sor Joseph Schafer of the faculty, who
is also attending the convention of
the American Historical society in
Cleveland during the holidays. Dean
Elizabeth Pox will be unable to at
tend the convention with the Univer
sity delegates because of her trip as
chaperone with the Girls’ Glee club to
southern Oregon during the vacation
Two More to Be Named
The approximate list of the stu
dents who will attend the Des Moines
convention is: Louise Davis, Mabyl
Weller, Ethel Wakefield, John Gam
ble, John Houston. Ella Rawlings.
Ruth Flegal, Eleanor Spall, Wayne
Akefs, Mildred Weeks and Hobart
Belknap. Two others who have not
yet been chosen will join the party.
(Continued on page 2.)
Oregon Congressman, After Viewing Numerous
Games, Writes Interesting Treatise; Casey, of
Harvard, Fleet But Not Great Star
by c. n. “pat” McArthur, ’01
(Representative in Congress from the Third Oregon district. Mr. Mc
Arthur was editor of the first publication of the University—the Ore
gon Weekly, in 1900
WASHINGTON, D. C., Dec. 4—
(To the Emerald)—“During my col
lege days at the University of Ore
gon and for a dozen years thereafter
when I kept in close touch with the
games on the Pacific coast, I was led
to believe that the east and middle
west were playing superior football
and this was undobtedly true at
that time. Conditions have changed,
however, and when we contemplate
modern football, we no longer think
exculsively of Yale, Harvard and
Princeton, but must include Colgate,
Syracuse, Penn State and a host of
others in the east, as well as strong
teams of the middle-west and Pacific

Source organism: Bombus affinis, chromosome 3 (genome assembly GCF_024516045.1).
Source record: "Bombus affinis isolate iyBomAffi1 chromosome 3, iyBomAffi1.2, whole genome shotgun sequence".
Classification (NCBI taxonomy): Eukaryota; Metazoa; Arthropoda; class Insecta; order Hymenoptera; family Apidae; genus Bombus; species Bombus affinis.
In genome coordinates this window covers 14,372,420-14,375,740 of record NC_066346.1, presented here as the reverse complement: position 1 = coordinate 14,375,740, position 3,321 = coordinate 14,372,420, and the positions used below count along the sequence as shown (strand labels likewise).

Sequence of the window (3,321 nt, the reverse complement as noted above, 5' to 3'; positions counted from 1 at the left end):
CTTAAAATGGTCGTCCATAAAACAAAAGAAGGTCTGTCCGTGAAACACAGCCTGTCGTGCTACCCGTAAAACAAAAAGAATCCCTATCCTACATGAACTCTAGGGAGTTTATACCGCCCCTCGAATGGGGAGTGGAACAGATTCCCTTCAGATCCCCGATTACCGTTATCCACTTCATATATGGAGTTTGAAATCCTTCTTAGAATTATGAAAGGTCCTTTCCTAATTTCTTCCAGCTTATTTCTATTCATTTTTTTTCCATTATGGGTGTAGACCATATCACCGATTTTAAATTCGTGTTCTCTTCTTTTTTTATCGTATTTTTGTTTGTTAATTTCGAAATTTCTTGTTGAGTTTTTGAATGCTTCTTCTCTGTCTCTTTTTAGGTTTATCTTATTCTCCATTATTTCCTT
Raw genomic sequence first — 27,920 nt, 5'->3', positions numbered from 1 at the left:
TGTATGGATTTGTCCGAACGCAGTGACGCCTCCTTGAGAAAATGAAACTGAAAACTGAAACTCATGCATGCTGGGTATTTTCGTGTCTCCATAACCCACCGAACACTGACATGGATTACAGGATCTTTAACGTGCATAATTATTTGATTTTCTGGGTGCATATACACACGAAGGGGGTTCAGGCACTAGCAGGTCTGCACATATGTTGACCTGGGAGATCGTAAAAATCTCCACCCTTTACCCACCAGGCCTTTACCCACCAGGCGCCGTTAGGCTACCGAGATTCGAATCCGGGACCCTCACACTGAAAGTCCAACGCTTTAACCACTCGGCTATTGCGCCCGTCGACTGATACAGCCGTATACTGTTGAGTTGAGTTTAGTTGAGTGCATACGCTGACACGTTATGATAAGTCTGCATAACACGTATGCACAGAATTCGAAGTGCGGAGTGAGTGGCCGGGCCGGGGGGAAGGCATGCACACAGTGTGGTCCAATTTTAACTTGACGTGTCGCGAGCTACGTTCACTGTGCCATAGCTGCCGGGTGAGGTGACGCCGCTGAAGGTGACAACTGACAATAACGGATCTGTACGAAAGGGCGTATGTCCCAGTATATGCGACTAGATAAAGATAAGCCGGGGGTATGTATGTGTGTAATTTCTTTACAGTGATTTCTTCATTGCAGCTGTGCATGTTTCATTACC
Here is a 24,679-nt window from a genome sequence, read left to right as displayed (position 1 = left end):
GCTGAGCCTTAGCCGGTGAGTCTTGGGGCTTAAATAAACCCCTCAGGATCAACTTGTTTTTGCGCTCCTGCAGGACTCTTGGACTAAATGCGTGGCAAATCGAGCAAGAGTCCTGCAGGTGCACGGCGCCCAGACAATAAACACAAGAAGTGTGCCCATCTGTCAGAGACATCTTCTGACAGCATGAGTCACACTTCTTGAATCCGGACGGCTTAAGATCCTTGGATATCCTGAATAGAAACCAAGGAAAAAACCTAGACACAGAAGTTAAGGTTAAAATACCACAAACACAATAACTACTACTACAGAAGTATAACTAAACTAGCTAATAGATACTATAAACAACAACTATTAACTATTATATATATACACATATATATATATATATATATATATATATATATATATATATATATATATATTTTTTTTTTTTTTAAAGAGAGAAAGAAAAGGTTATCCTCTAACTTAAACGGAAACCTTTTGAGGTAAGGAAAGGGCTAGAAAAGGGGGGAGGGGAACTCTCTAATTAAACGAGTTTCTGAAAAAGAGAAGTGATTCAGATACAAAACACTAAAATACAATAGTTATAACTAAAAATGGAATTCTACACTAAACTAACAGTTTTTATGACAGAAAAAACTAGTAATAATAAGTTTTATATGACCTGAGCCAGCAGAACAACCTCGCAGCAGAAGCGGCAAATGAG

slope. In the old days of “five yards
in three downs” and mass plays
through the line, the big college with
its big enrollment and wealth of
football material usually won the
championships and the “little fel
lows” didn’t count. Today, thanks
to the forward pass, the general open
character of the game and the pre
mium placed on speed and skill, the
small colleges have come into their
own. Colgate and West Virginia
are examples of what small colleges
can do on the gridiron when they
possess the right kind of spirit.
“The season just closed offered my
first opportunity to se my first
eastern football and 1 was fortunate
in witnessing the following games:
“Navy vs. Georgetown, Nov. 8
“Penn vs. Pitt, Nov. 15.
“Yale vs. Harvard, Nov- 23.
“Army vs. Navy, Nov. 29
“It needless to say that I looked
forward very eagerly to these events
for I had seen a number of big
games in the Pacific northwest dur
ing the season of 1916—the last pre
war football season—and was natur
ally anxious to compare Oregon,
Oregon Aggies, Washington and
Washington State with the crack
teams of the east. I had heard num
erous alibis for the defeat of Brown
and Pennsylvania by Washington
State and Oregon in the great games
at Pasadena and my friends from
(Continued on page 6.)
Oregon will not be without a •
complete coaching staff when •
practice is taken up in earnest •
in Pasadena next week. Coach •
Huntington has been in com- •
munication with a number of •
former Oregon stars, nad it is •
certain that a staff of at least •
a half dozen men will be in the •
southern city to aid in down- •
ing the Crimson. •
Johnnie Beckett, who is still •
a member of the marines, is •
stationed in San Francisco, and •
will join the squad at that place •
if it is possible for him to get •
away. “Brick” Mitchell, who •
has been coaching the Stanford •
freshmen this year, has also •
been asked to join the team at •
San Francisco. •
Several letters have been sent •
out by Manager McClain and as •
few replies have come in as yet •
it is doubtful who will make up •
the rest of the staff. •
Oregon is leaving nothing un- •
done in preparing for the Har- •
vard game. It is Oregon’s sec- •
ond chance to show that she is •
among the best of the world •
and if a victory can be achieved •
the second time, the lootball •
world will realize more than •
ever that the west is not the •
region between the Appalachi- •
ans and the Mississippi. •
Leland A. Coon, of School of Music,
to Direct “The Christ Child”—
Thirty in Chorus
“The Christ Child,” a cantata in
two parts, by C. B. Hawley, under
the direction of Leland A. Coon, of
the university school of music, will
compose the greater part of the
service at the Methodist church next